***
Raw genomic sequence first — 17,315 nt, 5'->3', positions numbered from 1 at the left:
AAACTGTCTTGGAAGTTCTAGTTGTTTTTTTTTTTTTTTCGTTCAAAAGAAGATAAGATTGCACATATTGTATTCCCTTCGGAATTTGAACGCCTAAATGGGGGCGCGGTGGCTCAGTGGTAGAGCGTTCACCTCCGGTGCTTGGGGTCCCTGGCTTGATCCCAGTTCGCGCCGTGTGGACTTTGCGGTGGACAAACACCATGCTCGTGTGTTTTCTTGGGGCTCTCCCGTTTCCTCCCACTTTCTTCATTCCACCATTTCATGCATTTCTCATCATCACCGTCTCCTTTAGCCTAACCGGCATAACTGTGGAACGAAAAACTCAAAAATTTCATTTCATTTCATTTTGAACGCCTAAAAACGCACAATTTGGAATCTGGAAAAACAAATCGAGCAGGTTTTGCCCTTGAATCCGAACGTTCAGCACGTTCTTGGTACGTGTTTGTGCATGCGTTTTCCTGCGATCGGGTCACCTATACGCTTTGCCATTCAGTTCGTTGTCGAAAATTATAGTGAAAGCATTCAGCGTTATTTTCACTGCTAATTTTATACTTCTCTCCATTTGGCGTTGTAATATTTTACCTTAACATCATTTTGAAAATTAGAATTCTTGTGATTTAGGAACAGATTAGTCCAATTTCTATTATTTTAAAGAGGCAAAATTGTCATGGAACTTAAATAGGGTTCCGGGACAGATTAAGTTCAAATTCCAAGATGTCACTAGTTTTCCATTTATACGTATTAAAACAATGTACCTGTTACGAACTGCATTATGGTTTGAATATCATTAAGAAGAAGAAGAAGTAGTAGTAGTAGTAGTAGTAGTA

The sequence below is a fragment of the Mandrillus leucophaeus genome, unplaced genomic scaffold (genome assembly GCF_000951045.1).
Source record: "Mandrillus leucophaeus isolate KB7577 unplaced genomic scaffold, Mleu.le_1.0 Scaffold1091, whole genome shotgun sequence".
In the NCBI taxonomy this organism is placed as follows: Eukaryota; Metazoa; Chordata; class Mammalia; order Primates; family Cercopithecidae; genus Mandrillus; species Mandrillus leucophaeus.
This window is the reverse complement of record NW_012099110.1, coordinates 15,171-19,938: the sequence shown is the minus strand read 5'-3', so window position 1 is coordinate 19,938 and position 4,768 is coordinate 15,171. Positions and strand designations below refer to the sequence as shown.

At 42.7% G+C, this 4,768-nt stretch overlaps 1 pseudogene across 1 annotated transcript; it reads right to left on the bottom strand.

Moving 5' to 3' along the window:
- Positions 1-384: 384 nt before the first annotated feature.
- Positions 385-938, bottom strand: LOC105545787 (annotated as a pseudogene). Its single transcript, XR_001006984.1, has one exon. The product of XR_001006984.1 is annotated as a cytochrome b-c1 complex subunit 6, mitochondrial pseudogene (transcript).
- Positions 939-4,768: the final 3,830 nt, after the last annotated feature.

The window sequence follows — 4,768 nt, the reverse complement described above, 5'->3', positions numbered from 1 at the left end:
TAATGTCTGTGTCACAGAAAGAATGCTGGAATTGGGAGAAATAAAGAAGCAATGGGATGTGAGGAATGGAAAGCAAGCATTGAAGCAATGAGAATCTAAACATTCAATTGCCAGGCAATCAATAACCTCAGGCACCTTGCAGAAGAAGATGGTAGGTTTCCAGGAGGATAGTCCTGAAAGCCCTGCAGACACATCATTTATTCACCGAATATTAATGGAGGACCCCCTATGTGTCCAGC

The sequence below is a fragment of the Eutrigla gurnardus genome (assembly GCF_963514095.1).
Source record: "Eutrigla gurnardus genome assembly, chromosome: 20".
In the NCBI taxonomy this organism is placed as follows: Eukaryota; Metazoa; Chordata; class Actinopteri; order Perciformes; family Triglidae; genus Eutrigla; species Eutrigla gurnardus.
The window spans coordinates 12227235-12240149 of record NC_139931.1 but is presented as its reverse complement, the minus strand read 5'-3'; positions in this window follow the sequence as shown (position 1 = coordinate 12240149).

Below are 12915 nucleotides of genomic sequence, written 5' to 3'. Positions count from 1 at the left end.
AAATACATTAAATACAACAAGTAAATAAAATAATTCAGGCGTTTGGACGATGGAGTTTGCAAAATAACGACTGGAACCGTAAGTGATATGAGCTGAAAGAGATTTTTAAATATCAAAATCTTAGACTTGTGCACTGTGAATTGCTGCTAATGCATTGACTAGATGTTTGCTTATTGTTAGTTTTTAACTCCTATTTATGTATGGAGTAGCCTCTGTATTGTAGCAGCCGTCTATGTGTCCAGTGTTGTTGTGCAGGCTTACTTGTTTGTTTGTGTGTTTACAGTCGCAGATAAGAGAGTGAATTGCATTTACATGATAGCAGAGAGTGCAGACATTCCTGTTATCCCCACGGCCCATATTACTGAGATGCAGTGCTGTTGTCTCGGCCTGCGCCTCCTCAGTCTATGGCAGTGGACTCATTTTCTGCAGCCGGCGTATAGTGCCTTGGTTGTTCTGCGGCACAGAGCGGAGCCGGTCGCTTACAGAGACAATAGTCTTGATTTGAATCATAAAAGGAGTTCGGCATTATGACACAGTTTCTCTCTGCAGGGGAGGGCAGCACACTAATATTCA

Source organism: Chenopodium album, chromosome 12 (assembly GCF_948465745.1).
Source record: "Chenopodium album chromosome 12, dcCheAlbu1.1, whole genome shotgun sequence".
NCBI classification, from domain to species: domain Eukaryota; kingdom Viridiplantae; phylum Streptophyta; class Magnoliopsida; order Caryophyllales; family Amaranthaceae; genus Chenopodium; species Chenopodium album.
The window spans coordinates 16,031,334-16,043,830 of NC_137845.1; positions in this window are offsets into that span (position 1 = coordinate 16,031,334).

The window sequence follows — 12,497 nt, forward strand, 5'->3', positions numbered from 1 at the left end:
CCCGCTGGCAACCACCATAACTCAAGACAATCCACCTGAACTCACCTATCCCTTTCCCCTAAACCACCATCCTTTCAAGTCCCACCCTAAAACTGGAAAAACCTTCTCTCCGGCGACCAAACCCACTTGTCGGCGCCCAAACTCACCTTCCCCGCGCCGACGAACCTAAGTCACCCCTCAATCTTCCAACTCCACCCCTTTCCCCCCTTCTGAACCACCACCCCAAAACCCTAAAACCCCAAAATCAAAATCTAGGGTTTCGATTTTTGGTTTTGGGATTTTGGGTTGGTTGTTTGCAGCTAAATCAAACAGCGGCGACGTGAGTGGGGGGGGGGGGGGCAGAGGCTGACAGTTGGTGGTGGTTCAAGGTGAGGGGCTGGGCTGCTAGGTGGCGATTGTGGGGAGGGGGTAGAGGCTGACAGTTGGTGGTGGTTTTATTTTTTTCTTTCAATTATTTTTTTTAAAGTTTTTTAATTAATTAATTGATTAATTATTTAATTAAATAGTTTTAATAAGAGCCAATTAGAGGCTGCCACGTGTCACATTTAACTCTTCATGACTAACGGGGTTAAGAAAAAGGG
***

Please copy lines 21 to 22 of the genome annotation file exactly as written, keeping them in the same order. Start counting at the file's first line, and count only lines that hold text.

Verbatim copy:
Source record: "Chenopodium album chromosome 12, dcCheAlbu1.1, whole genome shotgun sequence".
NCBI classification, from domain to species: domain Eukaryota; kingdom Viridiplantae; phylum Streptophyta; class Magnoliopsida; order Caryophyllales; family Amaranthaceae; genus Chenopodium; species Chenopodium album.